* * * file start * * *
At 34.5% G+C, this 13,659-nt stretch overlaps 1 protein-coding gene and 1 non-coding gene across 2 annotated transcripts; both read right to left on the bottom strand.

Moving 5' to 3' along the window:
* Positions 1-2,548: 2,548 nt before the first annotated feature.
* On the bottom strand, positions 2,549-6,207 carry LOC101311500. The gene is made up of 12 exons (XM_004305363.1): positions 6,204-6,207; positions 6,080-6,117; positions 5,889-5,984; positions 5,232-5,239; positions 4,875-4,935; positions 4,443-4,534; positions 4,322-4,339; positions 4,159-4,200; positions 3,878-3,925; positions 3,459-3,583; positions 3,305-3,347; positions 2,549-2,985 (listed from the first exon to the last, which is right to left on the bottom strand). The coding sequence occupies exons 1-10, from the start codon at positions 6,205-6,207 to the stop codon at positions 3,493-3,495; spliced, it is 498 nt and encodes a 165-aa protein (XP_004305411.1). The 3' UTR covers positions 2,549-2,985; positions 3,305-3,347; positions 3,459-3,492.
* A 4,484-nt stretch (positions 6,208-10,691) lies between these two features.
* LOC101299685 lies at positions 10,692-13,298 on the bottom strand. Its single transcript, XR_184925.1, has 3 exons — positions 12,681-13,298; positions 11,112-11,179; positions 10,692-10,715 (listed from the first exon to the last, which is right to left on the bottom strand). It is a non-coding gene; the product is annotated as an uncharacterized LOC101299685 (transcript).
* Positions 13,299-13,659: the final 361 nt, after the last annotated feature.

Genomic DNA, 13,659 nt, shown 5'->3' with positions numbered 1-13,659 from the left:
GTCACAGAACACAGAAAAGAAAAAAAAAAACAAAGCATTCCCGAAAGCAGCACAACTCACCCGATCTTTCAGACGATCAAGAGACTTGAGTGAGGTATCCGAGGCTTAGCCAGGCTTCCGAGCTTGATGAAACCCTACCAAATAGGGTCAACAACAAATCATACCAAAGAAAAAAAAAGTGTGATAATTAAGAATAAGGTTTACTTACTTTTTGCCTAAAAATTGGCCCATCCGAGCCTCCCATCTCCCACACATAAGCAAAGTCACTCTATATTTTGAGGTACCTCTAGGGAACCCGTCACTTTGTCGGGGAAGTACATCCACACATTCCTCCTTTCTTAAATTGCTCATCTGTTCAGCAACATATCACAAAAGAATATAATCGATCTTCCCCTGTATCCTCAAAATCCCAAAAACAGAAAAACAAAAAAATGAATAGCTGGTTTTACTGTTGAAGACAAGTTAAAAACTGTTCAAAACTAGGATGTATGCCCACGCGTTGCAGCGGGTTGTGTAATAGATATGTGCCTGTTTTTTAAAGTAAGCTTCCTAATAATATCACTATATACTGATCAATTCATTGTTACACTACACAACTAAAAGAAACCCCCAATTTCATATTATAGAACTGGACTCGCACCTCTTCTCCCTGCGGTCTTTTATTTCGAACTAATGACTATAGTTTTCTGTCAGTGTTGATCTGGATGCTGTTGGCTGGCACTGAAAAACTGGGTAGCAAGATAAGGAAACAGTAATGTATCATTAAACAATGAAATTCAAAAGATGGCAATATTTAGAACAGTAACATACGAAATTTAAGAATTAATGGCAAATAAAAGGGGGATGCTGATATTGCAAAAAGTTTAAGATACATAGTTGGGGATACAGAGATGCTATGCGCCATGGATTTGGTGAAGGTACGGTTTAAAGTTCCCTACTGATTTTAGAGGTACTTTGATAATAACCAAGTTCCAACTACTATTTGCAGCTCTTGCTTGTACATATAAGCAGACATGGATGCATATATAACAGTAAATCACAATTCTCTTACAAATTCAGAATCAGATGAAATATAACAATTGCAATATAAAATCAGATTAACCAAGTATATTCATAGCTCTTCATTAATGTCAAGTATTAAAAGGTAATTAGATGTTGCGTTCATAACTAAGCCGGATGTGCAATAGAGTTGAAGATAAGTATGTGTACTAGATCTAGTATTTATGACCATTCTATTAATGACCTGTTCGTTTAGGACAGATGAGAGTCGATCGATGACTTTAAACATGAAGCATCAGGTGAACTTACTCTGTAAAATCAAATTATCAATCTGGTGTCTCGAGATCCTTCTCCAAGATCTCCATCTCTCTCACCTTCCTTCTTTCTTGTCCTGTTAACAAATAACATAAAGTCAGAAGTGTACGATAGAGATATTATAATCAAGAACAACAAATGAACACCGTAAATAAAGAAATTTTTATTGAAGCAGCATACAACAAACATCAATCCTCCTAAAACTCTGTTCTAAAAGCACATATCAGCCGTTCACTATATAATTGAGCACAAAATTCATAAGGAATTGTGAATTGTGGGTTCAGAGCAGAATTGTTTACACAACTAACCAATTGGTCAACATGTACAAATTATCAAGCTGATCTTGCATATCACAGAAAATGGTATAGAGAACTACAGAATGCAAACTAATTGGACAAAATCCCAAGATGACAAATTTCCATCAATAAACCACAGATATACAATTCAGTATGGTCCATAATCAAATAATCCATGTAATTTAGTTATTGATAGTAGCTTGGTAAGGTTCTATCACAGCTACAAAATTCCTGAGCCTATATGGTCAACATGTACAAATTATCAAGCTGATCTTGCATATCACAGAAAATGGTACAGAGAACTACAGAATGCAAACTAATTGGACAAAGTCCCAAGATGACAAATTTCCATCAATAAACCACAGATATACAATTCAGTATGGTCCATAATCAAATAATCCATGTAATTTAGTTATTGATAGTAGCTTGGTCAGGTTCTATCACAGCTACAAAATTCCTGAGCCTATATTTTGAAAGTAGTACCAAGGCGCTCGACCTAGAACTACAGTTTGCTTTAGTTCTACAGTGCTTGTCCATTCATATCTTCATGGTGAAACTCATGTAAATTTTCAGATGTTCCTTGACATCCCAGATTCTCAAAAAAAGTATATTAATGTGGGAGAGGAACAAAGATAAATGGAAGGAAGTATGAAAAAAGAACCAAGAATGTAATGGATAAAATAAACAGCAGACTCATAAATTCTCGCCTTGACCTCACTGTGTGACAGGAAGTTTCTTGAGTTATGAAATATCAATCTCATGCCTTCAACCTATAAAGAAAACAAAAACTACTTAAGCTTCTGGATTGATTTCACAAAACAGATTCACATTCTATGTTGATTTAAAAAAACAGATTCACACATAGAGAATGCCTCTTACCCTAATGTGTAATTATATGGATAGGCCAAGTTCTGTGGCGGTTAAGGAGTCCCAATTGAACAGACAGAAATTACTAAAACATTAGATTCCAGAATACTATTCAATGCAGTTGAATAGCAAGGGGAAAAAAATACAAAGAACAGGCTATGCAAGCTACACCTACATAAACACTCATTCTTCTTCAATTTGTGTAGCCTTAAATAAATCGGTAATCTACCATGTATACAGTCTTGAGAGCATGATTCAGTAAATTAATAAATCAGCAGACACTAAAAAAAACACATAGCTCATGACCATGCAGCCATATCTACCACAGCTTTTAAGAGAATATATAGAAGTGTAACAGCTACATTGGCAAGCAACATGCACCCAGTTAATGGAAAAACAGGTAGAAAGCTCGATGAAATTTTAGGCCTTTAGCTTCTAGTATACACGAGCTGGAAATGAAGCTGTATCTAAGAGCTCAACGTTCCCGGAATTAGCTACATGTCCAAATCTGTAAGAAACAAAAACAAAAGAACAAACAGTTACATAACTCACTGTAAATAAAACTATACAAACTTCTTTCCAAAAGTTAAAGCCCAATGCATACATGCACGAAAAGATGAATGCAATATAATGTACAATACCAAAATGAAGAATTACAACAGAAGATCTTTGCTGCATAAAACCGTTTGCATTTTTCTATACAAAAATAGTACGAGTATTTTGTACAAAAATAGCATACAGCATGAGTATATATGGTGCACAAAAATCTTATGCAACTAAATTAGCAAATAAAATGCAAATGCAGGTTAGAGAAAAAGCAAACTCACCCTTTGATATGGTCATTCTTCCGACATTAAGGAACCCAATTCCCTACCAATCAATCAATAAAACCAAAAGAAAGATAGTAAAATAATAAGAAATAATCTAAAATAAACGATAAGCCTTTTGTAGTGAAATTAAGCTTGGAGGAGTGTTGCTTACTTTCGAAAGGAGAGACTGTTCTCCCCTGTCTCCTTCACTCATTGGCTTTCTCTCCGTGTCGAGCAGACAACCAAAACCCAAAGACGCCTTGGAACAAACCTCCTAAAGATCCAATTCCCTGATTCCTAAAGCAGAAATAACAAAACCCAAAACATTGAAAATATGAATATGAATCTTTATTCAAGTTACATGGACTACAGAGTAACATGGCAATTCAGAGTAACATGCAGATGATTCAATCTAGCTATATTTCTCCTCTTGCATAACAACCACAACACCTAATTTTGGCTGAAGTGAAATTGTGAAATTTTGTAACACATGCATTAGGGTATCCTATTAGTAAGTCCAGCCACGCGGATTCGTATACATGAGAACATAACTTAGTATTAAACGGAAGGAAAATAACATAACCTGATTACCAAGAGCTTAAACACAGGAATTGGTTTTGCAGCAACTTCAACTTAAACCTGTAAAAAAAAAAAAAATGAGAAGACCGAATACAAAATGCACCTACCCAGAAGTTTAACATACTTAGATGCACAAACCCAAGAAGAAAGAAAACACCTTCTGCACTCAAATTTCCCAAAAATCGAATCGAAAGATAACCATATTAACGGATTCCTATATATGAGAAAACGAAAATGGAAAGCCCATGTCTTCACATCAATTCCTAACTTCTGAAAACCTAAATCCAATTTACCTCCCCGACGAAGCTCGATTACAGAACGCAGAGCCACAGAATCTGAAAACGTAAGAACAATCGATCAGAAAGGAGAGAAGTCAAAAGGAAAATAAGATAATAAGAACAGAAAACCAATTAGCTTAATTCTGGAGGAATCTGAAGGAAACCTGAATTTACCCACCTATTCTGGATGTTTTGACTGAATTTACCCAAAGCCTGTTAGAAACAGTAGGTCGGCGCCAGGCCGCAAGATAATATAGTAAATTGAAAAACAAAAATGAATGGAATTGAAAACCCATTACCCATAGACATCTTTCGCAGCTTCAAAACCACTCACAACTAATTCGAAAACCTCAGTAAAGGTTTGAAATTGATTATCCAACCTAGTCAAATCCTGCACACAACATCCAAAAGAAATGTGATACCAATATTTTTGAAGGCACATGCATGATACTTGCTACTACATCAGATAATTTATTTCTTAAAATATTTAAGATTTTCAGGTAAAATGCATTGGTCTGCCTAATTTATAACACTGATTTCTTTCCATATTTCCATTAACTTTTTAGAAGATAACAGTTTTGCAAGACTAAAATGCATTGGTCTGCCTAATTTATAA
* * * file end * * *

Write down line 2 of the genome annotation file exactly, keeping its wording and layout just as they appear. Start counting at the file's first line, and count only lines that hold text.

Moving 5' to 3' along the window: